Potato pancake


Potato pancake
Latkes frying in olive oil
Potato pancakes, Austria
Belarusian Draniki in a traditional crockery dish
Latkes frying. Potatoes grated into long strips, fried in oil. Hannukah
A potato pancake with spicy goulash (Placki ziemniaczane z gulaszem na ostro) served with Bundz (sheep's milk cheese) and sour cream (perhaps mixed with yoghurt) in a restaurant in Zakopane, Poland

Potato pancakes are shallow-fried pancakes of grated or ground potato, flour and egg, often flavored with grated onion or garlic and seasoning. Potato pancakes may be topped with a variety of condiments, ranging from the savory (such as sour cream or cottage cheese) to the sweet (such as apple sauce or sugar), or they may be served ungarnished. Potato pancakes are sometimes made from mashed potatoes to produce pancake-shaped croquettes.[1]

Contents

Background and history

Potato pancakes are commonly associated with traditional cuisines of Luxembourg, Latvia, Lithuania, Austria, Belarus (as draniki), Germany (f. ex. as Kartoffelpuffer), Poland (as placki ziemniaczane), Ukraine (as deruny), Ashkenazi Jewry (as latkes or latkas (Yiddish: לאַטקעס, Hebrew: לביבה levivah, plural לביבות levivot), Hungary, Slovakia, Persia and the Czech lands (as bramborák or cmunda), although other cuisines (including those of India and Korea) have similar dishes, such as Gamjajeon.[2][dead link] It is also the national dish of Belarus. In Ukrainian, Belarusian and Russian cuisines, potato pancakes are commonly known as deruny (Ukrainian: деруни) or draniki (Russian: драники, Belarusian: дранікі). Throughout Germany, potato pancakes are also very common under the names Reibekuchen or Kartoffelpuffer, and they are eaten either salty (as a side dish) or sweet with apple sauce,[3] sugar and cinnamon; they are a very common menu item during outdoor markets and festivals in colder seasons.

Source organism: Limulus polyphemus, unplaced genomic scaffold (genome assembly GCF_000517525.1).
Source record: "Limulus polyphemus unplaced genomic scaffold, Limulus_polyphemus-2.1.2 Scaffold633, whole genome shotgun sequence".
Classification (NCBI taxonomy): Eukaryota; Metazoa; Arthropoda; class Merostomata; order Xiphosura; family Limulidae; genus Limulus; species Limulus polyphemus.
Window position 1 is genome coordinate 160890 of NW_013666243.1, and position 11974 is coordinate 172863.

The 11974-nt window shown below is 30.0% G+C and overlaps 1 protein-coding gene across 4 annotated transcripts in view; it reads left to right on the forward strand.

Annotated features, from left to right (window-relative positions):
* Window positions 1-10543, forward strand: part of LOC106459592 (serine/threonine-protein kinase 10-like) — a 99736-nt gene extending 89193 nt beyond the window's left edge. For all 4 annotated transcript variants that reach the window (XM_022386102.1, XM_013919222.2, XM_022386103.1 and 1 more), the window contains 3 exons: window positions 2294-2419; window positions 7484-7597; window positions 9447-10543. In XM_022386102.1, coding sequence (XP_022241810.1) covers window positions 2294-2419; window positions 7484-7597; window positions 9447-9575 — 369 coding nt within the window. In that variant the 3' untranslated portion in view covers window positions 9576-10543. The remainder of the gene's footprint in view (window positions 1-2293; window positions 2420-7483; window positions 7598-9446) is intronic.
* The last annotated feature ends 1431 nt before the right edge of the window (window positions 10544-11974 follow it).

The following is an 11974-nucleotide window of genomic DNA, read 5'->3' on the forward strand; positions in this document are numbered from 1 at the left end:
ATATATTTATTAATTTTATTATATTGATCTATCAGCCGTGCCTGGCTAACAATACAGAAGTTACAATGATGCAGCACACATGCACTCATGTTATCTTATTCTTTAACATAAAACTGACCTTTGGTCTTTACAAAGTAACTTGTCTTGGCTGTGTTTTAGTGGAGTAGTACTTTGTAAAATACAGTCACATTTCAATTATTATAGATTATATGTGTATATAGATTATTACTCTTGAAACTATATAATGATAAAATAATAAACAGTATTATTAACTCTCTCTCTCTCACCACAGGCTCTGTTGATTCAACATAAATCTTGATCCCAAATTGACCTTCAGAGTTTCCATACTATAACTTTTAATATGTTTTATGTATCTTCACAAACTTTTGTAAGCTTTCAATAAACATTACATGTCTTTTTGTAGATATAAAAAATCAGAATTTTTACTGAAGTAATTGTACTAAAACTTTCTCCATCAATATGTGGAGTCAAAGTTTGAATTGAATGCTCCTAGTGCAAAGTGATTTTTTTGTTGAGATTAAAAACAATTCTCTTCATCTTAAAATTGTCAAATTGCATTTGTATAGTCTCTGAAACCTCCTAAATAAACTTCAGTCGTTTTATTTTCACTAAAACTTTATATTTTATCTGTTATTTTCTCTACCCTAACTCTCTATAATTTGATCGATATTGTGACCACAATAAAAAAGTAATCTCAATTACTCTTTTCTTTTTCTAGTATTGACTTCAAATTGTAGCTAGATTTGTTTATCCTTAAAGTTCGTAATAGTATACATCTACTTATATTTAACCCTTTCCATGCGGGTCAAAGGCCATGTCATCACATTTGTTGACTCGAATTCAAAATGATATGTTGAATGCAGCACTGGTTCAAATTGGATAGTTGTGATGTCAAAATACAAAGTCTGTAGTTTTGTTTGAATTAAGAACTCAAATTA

The Rösti from Swiss cuisine differs in so far as it never contains egg or flour.

A form of potato pancake known as 'Boxty' is a popular traditional dish in most of Ireland. It is made in a similar way but using more starch.

The Swedish version of unbound potato pancakes is called rårakor.[4] When prepared with a batter of wheat flour, milk, egg, and shredded potatoes and fried like thin pancakes, they are called raggmunk, which literally translates as "hairy doughnuts" (the grated potatoes make them look hairy).[5] Both kinds are enjoyed with fried bacon and lingonberry jam.

Hanukkah tradition

Latkes are traditionally eaten by Jews during the Jewish Hanukkah festival. The oil for cooking the latkes is reminiscent of the oil from the Hanukkah story that kept the Second Temple of ancient Israel lit with a long-lasting flame that is celebrated as a miracle.[6] Despite the popularity of latkes and tradition of eating them during Hanukkah, they are hard to come by in stores or restaurants in Israel.[7]

The word leviva, the Hebrew name for latke, has its origins in the Book of Samuel's description of the story of Amnon and Tamar.[8] Some interpreters have noted that the homonym levav means "heart," and the verbal form of l-v-v occurs in the Song of Songs as well.

Latkes need not necessarily be made from potatoes. Prior to the introduction of the potato to the Old World, latkes were and in some places still are made from a variety of other vegetables, cheeses, legumes, or starches, depending on the available local ingredients and food ways of the various places where Jews lived.[citation needed]

Polish varieties

Potato pancakes, known in Polish as placki ziemniaczane, are often served in Poland topped with meat sauce, pork crisps or goulash, as well as sour cream, apple sauce, mushroom sauce,[9] and cottage or sheep's cheese or even fruit syrup. Their popularity is closely associated with the historic presence of one of the largest Jewish communities in the world flourishing in Poland. In the 19th century,[10] especially in times of economic difficulty during the foreign partitions, potato pancakes often replaced missing bread among the peasants. The lower quality crops given to field laborers were sometimes turned by them quickly into pancakes to improve taste and prolong freshness.[11]

See also

References

External links

Media related to Potato pancakes at Wikimedia Commons


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